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Harmonica Lessons: "Mystery Train"

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[MUSIC]
This is an unstandard
kind of blues progression.
It's basically a 12 bar blues, but instead
of starting out with the one chord,
it starts out with the four chord.
We're playing in the key of A.
So I'm gonna use a D harp,
[MUSIC]
and cross harp.
It's called Mystery Train.
And this song was recorded
by a lot of blues artists,
but also by Elvis Presley, who probably
had the most famous version of it,
in terms of America
knowing about the tune.
So it goes four.
[MUSIC]
One.
[MUSIC]
Four.
[MUSIC]
One.
[MUSIC]
Five.
[MUSIC]
And sometimes it doesn't play the four,
just one., Train I ride sixteen coaches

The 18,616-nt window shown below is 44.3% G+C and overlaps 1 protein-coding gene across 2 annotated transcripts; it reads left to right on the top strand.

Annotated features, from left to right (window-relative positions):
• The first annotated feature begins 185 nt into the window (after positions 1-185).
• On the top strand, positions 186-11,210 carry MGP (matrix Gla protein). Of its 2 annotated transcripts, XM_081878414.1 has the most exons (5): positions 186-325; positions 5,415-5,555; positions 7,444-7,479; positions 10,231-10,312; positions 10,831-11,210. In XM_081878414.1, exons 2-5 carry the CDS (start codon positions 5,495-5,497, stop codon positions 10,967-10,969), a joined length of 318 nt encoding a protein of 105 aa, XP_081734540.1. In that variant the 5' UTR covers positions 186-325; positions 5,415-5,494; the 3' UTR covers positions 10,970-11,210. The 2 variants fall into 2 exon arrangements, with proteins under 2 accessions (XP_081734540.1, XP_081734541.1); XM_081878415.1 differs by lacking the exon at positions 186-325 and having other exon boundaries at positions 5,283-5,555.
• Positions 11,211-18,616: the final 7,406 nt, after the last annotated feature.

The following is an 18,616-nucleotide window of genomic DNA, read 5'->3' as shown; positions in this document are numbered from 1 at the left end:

long,Train i ride sixteen
coaches long,That
long balck train got my baby and gone.
[MUSIC]
And see, it doesn't have a turnaround
the way you'd normally think.
The turnaround has to go back up
to the four chord from the one.
[MUSIC]
So then it gets the four.
[MUSIC]
And
this feel is called the gospel two beat.
Cuz it's one, two, one, two, one, two,
one, two
[MUSIC].
It's a church rhythm.
[MUSIC]
Got my mojo working,
is basically that kind of groove too.
So the other thing about Mystery Train
is that sometimes people add extra bars.
They'll go
[MUSIC]
.Train train, goin down the track.
Sometimes, there could be
three bars in there instead of
two because maybe someone might
wanna imitate a train
[MUSIC].
Do it sort of like
the orange blossom special.
So this is a place where country and
gospel and blues kind of
all intersect with this kind of music,
and this kind of music is very popular.
It was very popular with people all over
the South and the Appalachian region,
whether they were white or black or
whatever they were, and this is very,
very American music.
So I'm gonna play it along with this
little backing track I recorded.
So here we go with Mystery Train.
And it's just 12 bars, even though a lot
of times I play it more than 12 bars.
[MUSIC]